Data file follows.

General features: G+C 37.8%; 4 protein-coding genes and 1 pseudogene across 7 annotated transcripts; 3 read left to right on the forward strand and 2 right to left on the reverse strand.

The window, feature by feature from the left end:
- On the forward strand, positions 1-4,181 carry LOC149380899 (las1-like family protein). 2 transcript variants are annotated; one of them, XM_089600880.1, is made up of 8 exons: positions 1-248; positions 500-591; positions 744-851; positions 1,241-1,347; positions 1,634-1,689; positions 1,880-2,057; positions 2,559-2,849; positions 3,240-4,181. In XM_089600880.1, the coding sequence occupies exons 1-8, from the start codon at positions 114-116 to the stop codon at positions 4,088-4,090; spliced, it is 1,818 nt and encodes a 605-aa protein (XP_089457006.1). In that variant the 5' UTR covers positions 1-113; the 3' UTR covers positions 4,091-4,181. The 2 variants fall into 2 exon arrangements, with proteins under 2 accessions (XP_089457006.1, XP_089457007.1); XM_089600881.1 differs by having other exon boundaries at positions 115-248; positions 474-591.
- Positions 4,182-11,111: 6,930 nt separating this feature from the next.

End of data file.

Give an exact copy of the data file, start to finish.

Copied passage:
General features: G+C 37.8%; 4 protein-coding genes and 1 pseudogene across 7 annotated transcripts; 3 read left to right on the forward strand and 2 right to left on the reverse strand.

The window, feature by feature from the left end:
- On the forward strand, positions 1-4,181 carry LOC149380899 (las1-like family protein). 2 transcript variants are annotated; one of them, XM_089600880.1, is made up of 8 exons: positions 1-248; positions 500-591; positions 744-851; positions 1,241-1,347; positions 1,634-1,689; positions 1,880-2,057; positions 2,559-2,849; positions 3,240-4,181. In XM_089600880.1, the coding sequence occupies exons 1-8, from the start codon at positions 114-116 to the stop codon at positions 4,088-4,090; spliced, it is 1,818 nt and encodes a 605-aa protein (XP_089457006.1). In that variant the 5' UTR covers positions 1-113; the 3' UTR covers positions 4,091-4,181. The 2 variants fall into 2 exon arrangements, with proteins under 2 accessions (XP_089457006.1, XP_089457007.1); XM_089600881.1 differs by having other exon boundaries at positions 115-248; positions 474-591.
- Positions 4,182-11,111: 6,930 nt separating this feature from the next.